Can too much reading be bad for you? I say, “yes.”
While I love books, there is a limit to how much you can learn through them. Over the course of this article, we’ll look at a common problem caused by reading too much; and how you can avoid this pitfall.
Lastly, I’m going to share an ultra-simple system for getting the most out of what you do read. Use this tip and you’ll save yourself a lot of time when learning a new skill. But first we’ll start with the biggest mistake most readers make.
You Do Not Operate On A High Enough Level To Benefit From Most Advice
You will not benefit from 99% of specific information. Of course, when I say “you,” I mean everybody. Myself included.
Let me explain.
Over the summer I was working on a direct market product and got stumped on price. I couldn’t figure out if I should sell it for $17.99 or $19.99.
Unsure what to do, I bought a bunch of books by pricing experts.
These books were written by guys who advise companies like Coca-Cola, ARM, and Maybach on what to charge for their products. As a result, I learned a lot about subjects like “bundling,” “profit cliffs,” and surcharges.
But I didn’t learn anything about selling my E-Junkie eBook.
Frustrated, I sat down, did some simple math, and determined that $19.99 was a fine price.
My weeks of research proved worthless when simple mathematics could have solved the issue in a fraction of the time.
Much of the specific information you read only applies to a select few situations, most of which won’t involve you.
If you’re the head of a multi-billion dollar corporation like Coca-Cola, you deal in minute details. A 0.001% sales increase means millions of dollars profits. So it makes sense to find something like the optimal price point if it means you’ll get one extra sale out of every 1,000 customers.
For a small business venture, like selling eBooks, that slight increase has no real effect. One sale per 1,000 customers would (in the case of my eBook), only be worth 17.99 – $19.99 total. If I sold 10,000 books (which is a ton for self-published authors), I’d only earn an additional $180 to $200.
That’s hardly worth the extra effort.
When dealing with specific advice, what works for one person probably won’t work for you. Luckily, there is a solution.
Master The Broad Strokes
Instead of searching for “success formulas” or step-by-step advice, focus on mastering a general skill set. Doing so allows you to develop your own flexible system that can be used in a variety of different circumstances.
Here’s an example.
In 2014, I took a flight from Peru to Chicago. Before my plane left, I bought a copy of The Millionaire Fastline to read during the trip.
In one chapter, author MJ DeMarco lays out his exact blueprint for making money off of his book:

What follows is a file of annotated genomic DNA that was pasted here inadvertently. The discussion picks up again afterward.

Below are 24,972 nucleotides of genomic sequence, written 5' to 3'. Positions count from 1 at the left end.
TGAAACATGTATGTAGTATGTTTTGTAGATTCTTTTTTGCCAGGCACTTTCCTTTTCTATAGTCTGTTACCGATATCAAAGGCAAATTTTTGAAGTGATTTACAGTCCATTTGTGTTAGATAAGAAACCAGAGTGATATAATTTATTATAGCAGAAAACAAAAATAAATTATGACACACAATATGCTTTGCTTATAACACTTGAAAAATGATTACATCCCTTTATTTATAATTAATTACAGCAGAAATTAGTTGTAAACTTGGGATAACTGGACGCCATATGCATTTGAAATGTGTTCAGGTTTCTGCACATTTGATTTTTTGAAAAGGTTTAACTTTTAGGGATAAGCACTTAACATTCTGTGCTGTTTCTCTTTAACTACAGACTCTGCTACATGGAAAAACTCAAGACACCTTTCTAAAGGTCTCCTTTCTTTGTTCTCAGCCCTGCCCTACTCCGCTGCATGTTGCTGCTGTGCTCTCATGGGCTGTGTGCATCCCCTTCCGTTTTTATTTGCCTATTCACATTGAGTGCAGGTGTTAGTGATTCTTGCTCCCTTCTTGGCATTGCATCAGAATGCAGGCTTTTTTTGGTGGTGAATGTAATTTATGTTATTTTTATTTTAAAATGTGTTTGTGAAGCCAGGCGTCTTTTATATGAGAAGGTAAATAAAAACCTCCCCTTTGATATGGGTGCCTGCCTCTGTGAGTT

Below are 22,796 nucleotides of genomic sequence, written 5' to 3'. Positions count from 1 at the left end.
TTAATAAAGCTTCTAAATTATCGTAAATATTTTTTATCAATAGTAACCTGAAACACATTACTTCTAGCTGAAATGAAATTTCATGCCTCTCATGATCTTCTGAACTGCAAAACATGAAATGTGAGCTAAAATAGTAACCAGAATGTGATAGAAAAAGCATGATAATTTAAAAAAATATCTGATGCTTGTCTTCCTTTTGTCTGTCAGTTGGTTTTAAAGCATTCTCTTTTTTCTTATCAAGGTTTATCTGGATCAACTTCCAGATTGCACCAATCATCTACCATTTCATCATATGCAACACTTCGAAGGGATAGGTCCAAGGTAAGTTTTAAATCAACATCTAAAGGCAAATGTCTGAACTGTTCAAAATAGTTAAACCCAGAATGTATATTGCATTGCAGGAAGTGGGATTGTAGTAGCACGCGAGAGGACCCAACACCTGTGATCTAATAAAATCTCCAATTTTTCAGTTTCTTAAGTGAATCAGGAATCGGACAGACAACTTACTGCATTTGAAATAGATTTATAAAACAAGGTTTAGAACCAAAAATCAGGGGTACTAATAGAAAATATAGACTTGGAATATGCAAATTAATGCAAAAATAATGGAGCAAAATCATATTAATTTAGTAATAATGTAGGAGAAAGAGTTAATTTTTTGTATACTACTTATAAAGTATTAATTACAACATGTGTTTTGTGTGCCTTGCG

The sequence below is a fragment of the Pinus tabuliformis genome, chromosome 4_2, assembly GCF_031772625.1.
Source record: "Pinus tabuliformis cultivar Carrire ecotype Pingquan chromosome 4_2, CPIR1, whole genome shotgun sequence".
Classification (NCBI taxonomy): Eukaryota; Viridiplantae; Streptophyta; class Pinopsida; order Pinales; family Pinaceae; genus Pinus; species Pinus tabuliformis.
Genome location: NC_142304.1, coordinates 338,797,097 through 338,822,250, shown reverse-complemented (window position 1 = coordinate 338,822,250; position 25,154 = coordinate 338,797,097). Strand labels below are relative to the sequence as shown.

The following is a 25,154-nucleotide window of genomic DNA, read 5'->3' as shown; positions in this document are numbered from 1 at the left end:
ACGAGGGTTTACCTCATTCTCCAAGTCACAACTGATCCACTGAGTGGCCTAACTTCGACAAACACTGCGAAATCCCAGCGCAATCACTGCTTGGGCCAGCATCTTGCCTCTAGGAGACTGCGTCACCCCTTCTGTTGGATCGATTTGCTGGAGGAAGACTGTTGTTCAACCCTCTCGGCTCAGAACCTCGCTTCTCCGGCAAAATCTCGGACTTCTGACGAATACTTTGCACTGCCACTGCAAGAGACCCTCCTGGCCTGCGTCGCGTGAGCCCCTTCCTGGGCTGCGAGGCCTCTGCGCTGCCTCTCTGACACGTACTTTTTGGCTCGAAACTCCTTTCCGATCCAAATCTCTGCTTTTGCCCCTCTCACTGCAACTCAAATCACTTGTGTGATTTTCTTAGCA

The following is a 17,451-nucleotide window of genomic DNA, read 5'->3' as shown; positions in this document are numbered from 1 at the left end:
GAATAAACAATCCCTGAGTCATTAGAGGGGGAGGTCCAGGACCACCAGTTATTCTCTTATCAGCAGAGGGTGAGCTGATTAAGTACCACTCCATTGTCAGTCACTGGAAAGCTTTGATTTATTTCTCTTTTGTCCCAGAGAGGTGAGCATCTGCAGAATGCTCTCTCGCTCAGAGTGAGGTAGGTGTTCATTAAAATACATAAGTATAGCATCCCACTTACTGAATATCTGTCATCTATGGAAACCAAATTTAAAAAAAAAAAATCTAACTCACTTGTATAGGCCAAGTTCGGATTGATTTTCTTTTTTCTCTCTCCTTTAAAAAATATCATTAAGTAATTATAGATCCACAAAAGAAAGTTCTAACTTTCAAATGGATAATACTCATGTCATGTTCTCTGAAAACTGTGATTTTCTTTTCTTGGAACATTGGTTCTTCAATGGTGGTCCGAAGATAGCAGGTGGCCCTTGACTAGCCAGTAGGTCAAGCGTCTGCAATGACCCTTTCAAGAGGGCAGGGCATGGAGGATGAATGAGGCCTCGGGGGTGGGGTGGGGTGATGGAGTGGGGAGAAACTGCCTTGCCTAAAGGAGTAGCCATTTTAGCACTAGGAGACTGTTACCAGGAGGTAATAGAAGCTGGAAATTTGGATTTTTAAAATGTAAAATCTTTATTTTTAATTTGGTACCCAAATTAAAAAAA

From start to finish this book cost me roughly 1,000 hours of my time. If I sell 100,000 books at $5 profit each, I earn $500,000 or roughly $500 per hour invested.
DeMarco goes on to note that:
If I guest-speak on a radio show for 10 minutes and that appearance yields 1,000 book sales, this 10-minute investment yields $5,000 in income (1,000 books X $5 profit) and yields a return on my time at $30,000 per hour. Can you get rich trading your time for $30,000 per hour? Yes you can, and awfully fast.
Someone looking for specific advice would read this and think, “There’s a lot of money in business books themed around car motifs. I’ve got to write one too and name it something like Drive Me To The Bank!”
In fact, that’s what most of the people seeking “guru advice” would do. They’d learn nothing, and simply try aping whatever the person advising them has done. This mentality is what’s lead to millions Tim Ferriss clones, generic motivation blogs, and other low-quality content that consumers tend to avoid.
People who think big picture look past superficial stuff, like the exact details of how someone became successful, can pick up on the broader strokes.
Going back to The Millionaire Fastline example, I used big picture thinking to concentrate on the author’s message, not his example.
I focused on the idea of creating books that could sell with or without me constantly marketing them.
By doing so, I was able to come up with my own unique titles and set them up in a way that they’d generate sales forever. Even now, the books I wrote in late 2014 and early 2015 still make enough money to pay my rent every month.
When you want to learn a new skill, don’t obsess over tiny details. Instead, try to pick up on big picture ideas and general concepts.